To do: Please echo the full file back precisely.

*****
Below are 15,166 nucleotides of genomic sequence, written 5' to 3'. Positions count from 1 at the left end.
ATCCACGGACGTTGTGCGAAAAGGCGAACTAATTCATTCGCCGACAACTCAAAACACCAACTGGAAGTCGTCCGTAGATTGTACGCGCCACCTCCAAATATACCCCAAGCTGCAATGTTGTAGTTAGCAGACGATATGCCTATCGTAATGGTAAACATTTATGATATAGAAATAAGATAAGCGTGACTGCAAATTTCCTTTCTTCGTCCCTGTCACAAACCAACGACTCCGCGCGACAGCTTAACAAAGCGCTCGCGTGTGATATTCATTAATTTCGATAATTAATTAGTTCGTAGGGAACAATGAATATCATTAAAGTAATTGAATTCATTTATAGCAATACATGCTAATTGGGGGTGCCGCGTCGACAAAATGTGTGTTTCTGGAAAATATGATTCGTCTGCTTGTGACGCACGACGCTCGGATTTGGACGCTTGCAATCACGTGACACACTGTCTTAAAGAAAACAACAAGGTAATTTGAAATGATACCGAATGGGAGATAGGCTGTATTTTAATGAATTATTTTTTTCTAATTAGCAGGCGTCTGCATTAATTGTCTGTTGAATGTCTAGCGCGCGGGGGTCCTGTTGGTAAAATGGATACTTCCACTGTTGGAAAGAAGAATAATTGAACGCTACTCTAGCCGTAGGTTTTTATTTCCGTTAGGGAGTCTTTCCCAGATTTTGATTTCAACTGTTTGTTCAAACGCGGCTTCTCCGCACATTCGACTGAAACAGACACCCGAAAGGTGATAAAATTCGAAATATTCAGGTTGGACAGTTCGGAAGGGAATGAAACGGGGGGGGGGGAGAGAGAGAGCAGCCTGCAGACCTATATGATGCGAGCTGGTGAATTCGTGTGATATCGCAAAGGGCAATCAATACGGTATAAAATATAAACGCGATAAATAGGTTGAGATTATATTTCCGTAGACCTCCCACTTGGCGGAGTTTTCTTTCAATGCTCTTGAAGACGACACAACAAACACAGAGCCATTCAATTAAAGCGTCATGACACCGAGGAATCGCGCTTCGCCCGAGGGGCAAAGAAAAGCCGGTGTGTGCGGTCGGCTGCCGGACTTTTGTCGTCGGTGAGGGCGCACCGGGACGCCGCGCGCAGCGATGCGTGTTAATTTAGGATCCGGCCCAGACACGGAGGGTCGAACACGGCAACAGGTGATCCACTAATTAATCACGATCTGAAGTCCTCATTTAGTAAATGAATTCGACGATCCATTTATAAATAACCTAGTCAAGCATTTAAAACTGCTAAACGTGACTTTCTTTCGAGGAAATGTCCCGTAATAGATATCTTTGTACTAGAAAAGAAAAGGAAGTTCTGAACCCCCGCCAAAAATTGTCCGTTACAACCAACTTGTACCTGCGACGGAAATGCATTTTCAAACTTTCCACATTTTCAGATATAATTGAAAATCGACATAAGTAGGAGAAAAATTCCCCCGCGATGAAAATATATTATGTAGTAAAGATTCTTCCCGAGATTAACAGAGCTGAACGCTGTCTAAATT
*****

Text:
Below are 15,166 nucleotides of genomic sequence, written 5' to 3'. Positions count from 1 at the left end.
ATCCACGGACGTTGTGCGAAAAGGCGAACTAATTCATTCGCCGACAACTCAAAACACCAACTGGAAGTCGTCCGTAGATTGTACGCGCCACCTCCAAATATACCCCAAGCTGCAATGTTGTAGTTAGCAGACGATATGCCTATCGTAATGGTAAACATTTATGATATAGAAATAAGATAAGCGTGACTGCAAATTTCCTTTCTTCGTCCCTGTCACAAACCAACGACTCCGCGCGACAGCTTAACAAAGCGCTCGCGTGTGATATTCATTAATTTCGATAATTAATTAGTTCGTAGGGAACAATGAATATCATTAAAGTAATTGAATTCATTTATAGCAATACATGCTAATTGGGGGTGCCGCGTCGACAAAATGTGTGTTTCTGGAAAATATGATTCGTCTGCTTGTGACGCACGACGCTCGGATTTGGACGCTTGCAATCACGTGACACACTGTCTTAAAGAAAACAACAAGGTAATTTGAAATGATACCGAATGGGAGATAGGCTGTATTTTAATGAATTATTTTTTTCTAATTAGCAGGCGTCTGCATTAATTGTCTGTTGAATGTCTAGCGCGCGGGGGTCCTGTTGGTAAAATGGATACTTCCACTGTTGGAAAGAAGAATAATTGAACGCTACTCTAGCCGTAGGTTTTTATTTCCGTTAGGGAGTCTTTCCCAGATTTTGATTTCAACTGTTTGTTCAAACGCGGCTTCTCCGCACATTCGACTGAAACAGACACCCGAAAGGTGATAAAATTCGAAATATTCAGGTTGGACAGTTCGGAAGGGAATGAAACGGGGGGGGGGGAGAGAGAGAGCAGCCTGCAGACCTATATGATGCGAGCTGGTGAATTCGTGTGATATCGCAAAGGGCAATCAATACGGTATAAAATATAAACGCGATAAATAGGTTGAGATTATATTTCCGTAGACCTCCCACTTGGCGGAGTTTTCTTTCAATGCTCTTGAAGACGACACAACAAACACAGAGCCATTCAATTAAAGCGTCATGACACCGAGGAATCGCGCTTCGCCCGAGGGGCAAAGAAAAGCCGGTGTGTGCGGTCGGCTGCCGGACTTTTGTCGTCGGTGAGGGCGCACCGGGACGCCGCGCGCAGCGATGCGTGTTAATTTAGGATCCGGCCCAGACACGGAGGGTCGAACACGGCAACAGGTGATCCACTAATTAATCACGATCTGAAGTCCTCATTTAGTAAATGAATTCGACGATCCATTTATAAATAACCTAGTCAAGCATTTAAAACTGCTAAACGTGACTTTCTTTCGAGGAAATGTCCCGTAATAGATATCTTTGTACTAGAAAAGAAAAGGAAGTTCTGAACCCCCGCCAAAAATTGTCCGTTACAACCAACTTGTACCTGCGACGGAAATGCATTTTCAAACTTTCCACATTTTCAGATATAATTGAAAATCGACATAAGTAGGAGAAAAATTCCCCCGCGATGAAAATATATTATGTAGTAAAGATTCTTCCCGAGATTAACAGAGCTGAACGCTGTCTAAATT